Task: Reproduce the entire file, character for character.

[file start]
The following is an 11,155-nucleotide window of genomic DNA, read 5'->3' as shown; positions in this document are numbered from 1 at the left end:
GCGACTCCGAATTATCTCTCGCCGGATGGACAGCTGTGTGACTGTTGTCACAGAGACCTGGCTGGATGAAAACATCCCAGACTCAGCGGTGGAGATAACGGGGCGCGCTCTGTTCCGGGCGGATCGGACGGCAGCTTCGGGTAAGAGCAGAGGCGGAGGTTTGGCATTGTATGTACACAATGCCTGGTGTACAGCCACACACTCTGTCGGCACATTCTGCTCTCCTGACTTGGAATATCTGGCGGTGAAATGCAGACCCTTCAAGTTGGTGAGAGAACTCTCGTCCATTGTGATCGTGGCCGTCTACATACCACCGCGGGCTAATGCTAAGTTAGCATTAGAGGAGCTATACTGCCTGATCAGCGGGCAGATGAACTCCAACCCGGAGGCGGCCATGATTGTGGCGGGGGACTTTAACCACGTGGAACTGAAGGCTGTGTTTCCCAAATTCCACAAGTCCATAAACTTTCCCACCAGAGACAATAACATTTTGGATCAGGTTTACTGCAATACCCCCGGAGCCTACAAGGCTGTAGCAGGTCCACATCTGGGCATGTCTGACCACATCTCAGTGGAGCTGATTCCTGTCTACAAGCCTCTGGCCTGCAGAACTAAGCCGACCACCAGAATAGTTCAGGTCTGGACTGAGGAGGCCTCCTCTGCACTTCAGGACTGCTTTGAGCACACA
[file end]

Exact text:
The following is an 11,155-nucleotide window of genomic DNA, read 5'->3' as shown; positions in this document are numbered from 1 at the left end:
GCGACTCCGAATTATCTCTCGCCGGATGGACAGCTGTGTGACTGTTGTCACAGAGACCTGGCTGGATGAAAACATCCCAGACTCAGCGGTGGAGATAACGGGGCGCGCTCTGTTCCGGGCGGATCGGACGGCAGCTTCGGGTAAGAGCAGAGGCGGAGGTTTGGCATTGTATGTACACAATGCCTGGTGTACAGCCACACACTCTGTCGGCACATTCTGCTCTCCTGACTTGGAATATCTGGCGGTGAAATGCAGACCCTTCAAGTTGGTGAGAGAACTCTCGTCCATTGTGATCGTGGCCGTCTACATACCACCGCGGGCTAATGCTAAGTTAGCATTAGAGGAGCTATACTGCCTGATCAGCGGGCAGATGAACTCCAACCCGGAGGCGGCCATGATTGTGGCGGGGGACTTTAACCACGTGGAACTGAAGGCTGTGTTTCCCAAATTCCACAAGTCCATAAACTTTCCCACCAGAGACAATAACATTTTGGATCAGGTTTACTGCAATACCCCCGGAGCCTACAAGGCTGTAGCAGGTCCACATCTGGGCATGTCTGACCACATCTCAGTGGAGCTGATTCCTGTCTACAAGCCTCTGGCCTGCAGAACTAAGCCGACCACCAGAATAGTTCAGGTCTGGACTGAGGAGGCCTCCTCTGCACTTCAGGACTGCTTTGAGCACACA